New submitter keithlynpitts writes: Uber is looking to expand its services in India, and will invest $1 billion there in the next nine months. India is the second biggest market for Uber after the U.S. The company hopes their investment will help speed growth in the country, which is already at a staggering 40% every month. "We expect to hit over 1 million trips per day," said Amit Jain, president at Uber India.
Businesses

Silicon Valley's Big Lie 129 129

HughPickens.com writes: Danny Crichton writes at TechCrunch that startups in Silicon Valley run on an alchemy of ignorance and amnesia and that lying is a requisite and daily part of being a founder, the grease that keeps the startup flywheel running. Most startups fail. The vast, vast majority of startup employees will never exercise their options, let alone become millionaires while doing it. But founders have little choice as they sell their company to everyone, whether investors, employees, potential employees, or clients. "Founders have to tell the lie – that everything is fine, that a feature is going to launch even though the engineer for that feature hasn't been hired yet, that payroll will run even though the VC dollars are still nowhere on the horizon," writes Crichton. "For one of the most hyper-rational populations in the world, Silicon Valley runs off a myth about startup success, of the lowly founder conquering the world."
The Almighty Buck

Will Autonomous Cars Be the Insurance Industry's Napster Moment? 231 231

An anonymous reader writes: Most of us are looking forward to the advent of autonomous vehicles. Not only will they free up a lot of time previously spent staring at the bumper of the car in front of you, they'll also presumably make commuting a lot safer. While that's great news for the 30,000+ people who die in traffic accidents every year in the U.S. alone, it may not be great news for insurance companies. Granted, they'll have to pay out a lot less money with the lower number of claims, but premiums will necessarily drop as well and the overall amount of money within the car insurance system will dwindle.

Analysts are warning these companies that their business is going to shrink. It will be interesting to see if they adapt to the change, or cling desperately to an outdated business model like the entertainment industry did. "One opportunity for the industry could be selling more coverage to carmakers and other companies developing the automated features for cars. ... When the technology fails, manufacturers could get stuck with big liabilities that they will want to cover by buying more insurance. There's also a potential for cars to get hacked as they become more networked."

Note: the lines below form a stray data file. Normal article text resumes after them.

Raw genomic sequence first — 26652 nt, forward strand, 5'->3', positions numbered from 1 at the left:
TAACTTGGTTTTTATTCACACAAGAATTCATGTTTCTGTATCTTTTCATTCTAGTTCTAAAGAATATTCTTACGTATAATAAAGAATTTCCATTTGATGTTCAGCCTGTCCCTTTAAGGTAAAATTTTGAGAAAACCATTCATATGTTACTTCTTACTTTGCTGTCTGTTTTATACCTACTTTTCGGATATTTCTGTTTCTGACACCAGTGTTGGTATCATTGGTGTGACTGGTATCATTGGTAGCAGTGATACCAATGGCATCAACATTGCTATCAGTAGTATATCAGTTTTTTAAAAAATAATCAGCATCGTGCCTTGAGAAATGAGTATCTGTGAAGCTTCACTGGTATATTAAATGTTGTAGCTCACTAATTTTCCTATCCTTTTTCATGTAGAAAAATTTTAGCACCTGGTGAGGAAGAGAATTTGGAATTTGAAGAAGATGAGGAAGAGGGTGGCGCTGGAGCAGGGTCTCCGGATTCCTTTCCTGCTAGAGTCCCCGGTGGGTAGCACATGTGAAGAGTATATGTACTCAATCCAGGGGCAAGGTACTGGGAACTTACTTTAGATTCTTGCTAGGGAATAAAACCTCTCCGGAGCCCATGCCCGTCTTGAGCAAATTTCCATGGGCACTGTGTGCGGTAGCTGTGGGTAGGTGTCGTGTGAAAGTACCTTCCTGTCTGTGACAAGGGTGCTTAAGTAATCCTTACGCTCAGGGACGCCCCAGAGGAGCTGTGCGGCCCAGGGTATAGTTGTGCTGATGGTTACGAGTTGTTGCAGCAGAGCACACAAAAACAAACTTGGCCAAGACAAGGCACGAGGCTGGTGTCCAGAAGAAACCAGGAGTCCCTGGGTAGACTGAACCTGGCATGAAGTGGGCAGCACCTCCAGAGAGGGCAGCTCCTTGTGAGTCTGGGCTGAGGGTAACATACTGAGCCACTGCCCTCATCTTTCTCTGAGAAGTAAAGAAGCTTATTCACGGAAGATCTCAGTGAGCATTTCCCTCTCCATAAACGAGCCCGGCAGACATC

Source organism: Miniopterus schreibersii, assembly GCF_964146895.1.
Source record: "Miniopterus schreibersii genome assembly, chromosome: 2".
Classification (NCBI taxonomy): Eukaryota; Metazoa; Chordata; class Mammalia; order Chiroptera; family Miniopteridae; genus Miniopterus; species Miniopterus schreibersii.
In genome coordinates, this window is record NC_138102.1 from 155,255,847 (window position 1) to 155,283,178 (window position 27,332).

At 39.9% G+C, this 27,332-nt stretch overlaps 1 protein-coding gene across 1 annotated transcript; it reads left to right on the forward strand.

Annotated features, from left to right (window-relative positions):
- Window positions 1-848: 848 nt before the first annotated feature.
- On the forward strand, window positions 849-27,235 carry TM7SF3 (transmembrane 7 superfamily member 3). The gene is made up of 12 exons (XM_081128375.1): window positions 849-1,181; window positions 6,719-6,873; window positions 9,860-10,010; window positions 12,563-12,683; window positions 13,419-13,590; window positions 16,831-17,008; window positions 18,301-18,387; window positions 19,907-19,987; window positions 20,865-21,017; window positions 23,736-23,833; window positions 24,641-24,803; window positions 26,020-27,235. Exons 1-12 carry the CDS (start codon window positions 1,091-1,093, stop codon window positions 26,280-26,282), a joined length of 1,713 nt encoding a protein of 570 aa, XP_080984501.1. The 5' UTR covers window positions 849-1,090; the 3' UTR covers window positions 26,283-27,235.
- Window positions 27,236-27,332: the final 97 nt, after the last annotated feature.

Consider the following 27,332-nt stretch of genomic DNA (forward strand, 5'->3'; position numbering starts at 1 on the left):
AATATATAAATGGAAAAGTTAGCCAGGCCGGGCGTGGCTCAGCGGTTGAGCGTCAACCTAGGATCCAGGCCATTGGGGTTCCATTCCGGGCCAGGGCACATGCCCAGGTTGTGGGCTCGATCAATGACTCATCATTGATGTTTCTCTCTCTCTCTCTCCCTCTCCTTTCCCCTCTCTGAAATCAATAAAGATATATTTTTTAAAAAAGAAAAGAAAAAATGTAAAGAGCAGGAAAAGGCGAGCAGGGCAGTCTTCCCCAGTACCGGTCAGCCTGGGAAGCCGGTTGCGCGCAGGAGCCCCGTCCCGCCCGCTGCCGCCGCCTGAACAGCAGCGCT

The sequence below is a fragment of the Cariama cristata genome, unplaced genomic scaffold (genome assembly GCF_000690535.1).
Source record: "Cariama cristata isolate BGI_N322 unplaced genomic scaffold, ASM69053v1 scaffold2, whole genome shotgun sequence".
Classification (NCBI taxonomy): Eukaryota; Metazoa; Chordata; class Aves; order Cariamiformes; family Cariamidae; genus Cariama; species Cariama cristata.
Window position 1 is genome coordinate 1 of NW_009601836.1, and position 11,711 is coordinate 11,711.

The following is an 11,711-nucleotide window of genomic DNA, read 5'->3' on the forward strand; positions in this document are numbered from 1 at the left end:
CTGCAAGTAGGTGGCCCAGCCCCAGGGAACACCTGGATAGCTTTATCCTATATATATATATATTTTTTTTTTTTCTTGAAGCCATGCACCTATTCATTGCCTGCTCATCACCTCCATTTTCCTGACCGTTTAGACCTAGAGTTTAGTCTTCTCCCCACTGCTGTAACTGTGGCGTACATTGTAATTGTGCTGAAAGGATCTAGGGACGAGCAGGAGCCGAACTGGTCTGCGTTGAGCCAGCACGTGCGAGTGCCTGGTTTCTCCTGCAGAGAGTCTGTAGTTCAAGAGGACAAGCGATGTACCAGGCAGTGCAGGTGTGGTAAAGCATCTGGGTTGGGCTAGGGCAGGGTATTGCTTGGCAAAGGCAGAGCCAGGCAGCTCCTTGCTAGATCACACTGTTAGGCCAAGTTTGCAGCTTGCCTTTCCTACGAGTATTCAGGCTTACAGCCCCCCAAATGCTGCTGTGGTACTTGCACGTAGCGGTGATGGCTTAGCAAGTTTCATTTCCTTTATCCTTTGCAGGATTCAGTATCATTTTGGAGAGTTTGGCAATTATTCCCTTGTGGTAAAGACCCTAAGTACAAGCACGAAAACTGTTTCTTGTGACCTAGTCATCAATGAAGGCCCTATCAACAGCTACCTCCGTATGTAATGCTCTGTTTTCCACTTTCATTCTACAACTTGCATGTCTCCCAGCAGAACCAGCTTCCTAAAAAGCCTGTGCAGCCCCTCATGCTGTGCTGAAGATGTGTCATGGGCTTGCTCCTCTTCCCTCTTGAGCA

Mozilla

Mozilla CEO: Windows 10 Strips User Choice For Browsers and Other Software 367 367

puddingebola writes: Mozilla CEO Chris Beard has sent an open letter to Microsoft CEO Satya Nadella complaining about the default settings in Windows 10. Users who upgrade to 10 will have their default browser automatically changed to the new Edge browser. Beard said, "We appreciate that it’s still technically possible to preserve people’s previous settings and defaults, but the design of the whole upgrade experience and the default settings APIs have been changed to make this less obvious and more difficult. It now takes more than twice the number of mouse clicks, scrolling through content and some technical sophistication for people to reassert the choices they had previously made in earlier versions of Windows. It’s confusing, hard to navigate and easy to get lost. ... We strongly urge you to reconsider your business tactic here and again respect people’s right to choice and control of their online experience by making it easier, more obvious and intuitive for people to maintain the choices they have already made through the upgrade experience.
Television

Top Gear's Jeremy Clarkson, Richard Hammond and James May Making Show For Amazon 205 205

mrspoonsi writes: Amazon has announced that former Top Gear hosts Jeremy Clarkson, Richard Hammond and James May will be reuniting to create “an all-new car show” that will be exclusively on Amazon Prime. The first season will be made available worldwide in 2016 and will be produced executive producer Andy Wilman. The BBC reports: "The move follows their departure from the hit BBC Two show earlier this year. Clarkson's contract was not renewed following an 'unprovoked physical attack' on a Top Gear producer. His co-hosts then followed him in leaving the show. They will now make the unnamed new programme with former Top Gear executive producer Andy Wilman, who also quit the BBC following the 'fracas.' In a statement from Amazon, Clarkson said: 'I feel like I've climbed out of a biplane and into a spaceship.'"
Google

The New Google Glass Is All Business 45 45

An anonymous reader writes: Google scrapped an early version of its smart glasses in January, but has developed another model just for businesses. The company hopes to get this newest version of Glass in the hands of healthcare, manufacturing and energy industry professionals by this fall. Recode reports: "The new model can fold up like a traditional pair of glasses and is more rugged for outdoor use. However, unlike most other smart glasses, it still sports a small screen to the upper right of the user's vision, rather than displaying an image in the center of one's view like the ODG R7 or Microsoft HoloLens."
Piracy

Interviews: Kim Dotcom Answers Your Questions 90 90

Kim Dotcom was the founder of Megaupload, its successor Mega, and New Zealand's Internet Party. A while ago you had a chance to ask him about those things as well as the U.S. government charging him with criminal copyright violation and racketeering. Below you'll find his answers to your questions.
Transportation

Are We Reaching the Electric Car Tipping Point? 879 879